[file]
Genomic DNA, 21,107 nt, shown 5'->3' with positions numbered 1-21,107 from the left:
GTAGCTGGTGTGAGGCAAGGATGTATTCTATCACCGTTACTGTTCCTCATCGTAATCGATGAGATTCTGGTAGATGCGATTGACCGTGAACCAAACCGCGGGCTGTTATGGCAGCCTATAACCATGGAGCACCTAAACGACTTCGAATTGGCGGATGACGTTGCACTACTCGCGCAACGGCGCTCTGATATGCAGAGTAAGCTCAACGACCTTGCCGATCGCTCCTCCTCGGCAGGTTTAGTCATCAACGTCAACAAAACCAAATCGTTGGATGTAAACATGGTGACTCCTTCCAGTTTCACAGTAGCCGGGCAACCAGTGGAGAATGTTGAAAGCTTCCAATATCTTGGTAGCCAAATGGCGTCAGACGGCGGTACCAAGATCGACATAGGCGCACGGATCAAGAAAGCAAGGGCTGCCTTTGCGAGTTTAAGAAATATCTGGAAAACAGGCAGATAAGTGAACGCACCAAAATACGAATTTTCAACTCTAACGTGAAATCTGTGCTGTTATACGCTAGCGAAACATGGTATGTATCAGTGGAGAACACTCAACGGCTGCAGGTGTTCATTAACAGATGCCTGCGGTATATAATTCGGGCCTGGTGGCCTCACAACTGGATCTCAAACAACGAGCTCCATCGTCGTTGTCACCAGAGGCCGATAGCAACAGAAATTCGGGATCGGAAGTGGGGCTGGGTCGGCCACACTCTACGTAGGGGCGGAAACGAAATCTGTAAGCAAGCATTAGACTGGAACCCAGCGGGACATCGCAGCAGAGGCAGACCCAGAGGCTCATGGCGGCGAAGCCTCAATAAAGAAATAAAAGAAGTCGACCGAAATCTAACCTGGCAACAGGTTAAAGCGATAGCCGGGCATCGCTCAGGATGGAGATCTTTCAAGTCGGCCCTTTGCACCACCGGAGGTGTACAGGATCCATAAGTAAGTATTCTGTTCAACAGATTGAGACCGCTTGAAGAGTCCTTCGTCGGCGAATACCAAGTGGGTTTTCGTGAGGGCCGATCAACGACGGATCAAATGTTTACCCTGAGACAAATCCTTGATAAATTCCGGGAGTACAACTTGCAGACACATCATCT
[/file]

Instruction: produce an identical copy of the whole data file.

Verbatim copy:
Genomic DNA, 21,107 nt, shown 5'->3' with positions numbered 1-21,107 from the left:
GTAGCTGGTGTGAGGCAAGGATGTATTCTATCACCGTTACTGTTCCTCATCGTAATCGATGAGATTCTGGTAGATGCGATTGACCGTGAACCAAACCGCGGGCTGTTATGGCAGCCTATAACCATGGAGCACCTAAACGACTTCGAATTGGCGGATGACGTTGCACTACTCGCGCAACGGCGCTCTGATATGCAGAGTAAGCTCAACGACCTTGCCGATCGCTCCTCCTCGGCAGGTTTAGTCATCAACGTCAACAAAACCAAATCGTTGGATGTAAACATGGTGACTCCTTCCAGTTTCACAGTAGCCGGGCAACCAGTGGAGAATGTTGAAAGCTTCCAATATCTTGGTAGCCAAATGGCGTCAGACGGCGGTACCAAGATCGACATAGGCGCACGGATCAAGAAAGCAAGGGCTGCCTTTGCGAGTTTAAGAAATATCTGGAAAACAGGCAGATAAGTGAACGCACCAAAATACGAATTTTCAACTCTAACGTGAAATCTGTGCTGTTATACGCTAGCGAAACATGGTATGTATCAGTGGAGAACACTCAACGGCTGCAGGTGTTCATTAACAGATGCCTGCGGTATATAATTCGGGCCTGGTGGCCTCACAACTGGATCTCAAACAACGAGCTCCATCGTCGTTGTCACCAGAGGCCGATAGCAACAGAAATTCGGGATCGGAAGTGGGGCTGGGTCGGCCACACTCTACGTAGGGGCGGAAACGAAATCTGTAAGCAAGCATTAGACTGGAACCCAGCGGGACATCGCAGCAGAGGCAGACCCAGAGGCTCATGGCGGCGAAGCCTCAATAAAGAAATAAAAGAAGTCGACCGAAATCTAACCTGGCAACAGGTTAAAGCGATAGCCGGGCATCGCTCAGGATGGAGATCTTTCAAGTCGGCCCTTTGCACCACCGGAGGTGTACAGGATCCATAAGTAAGTATTCTGTTCAACAGATTGAGACCGCTTGAAGAGTCCTTCGTCGGCGAATACCAAGTGGGTTTTCGTGAGGGCCGATCAACGACGGATCAAATGTTTACCCTGAGACAAATCCTTGATAAATTCCGGGAGTACAACTTGCAGACACATCATCT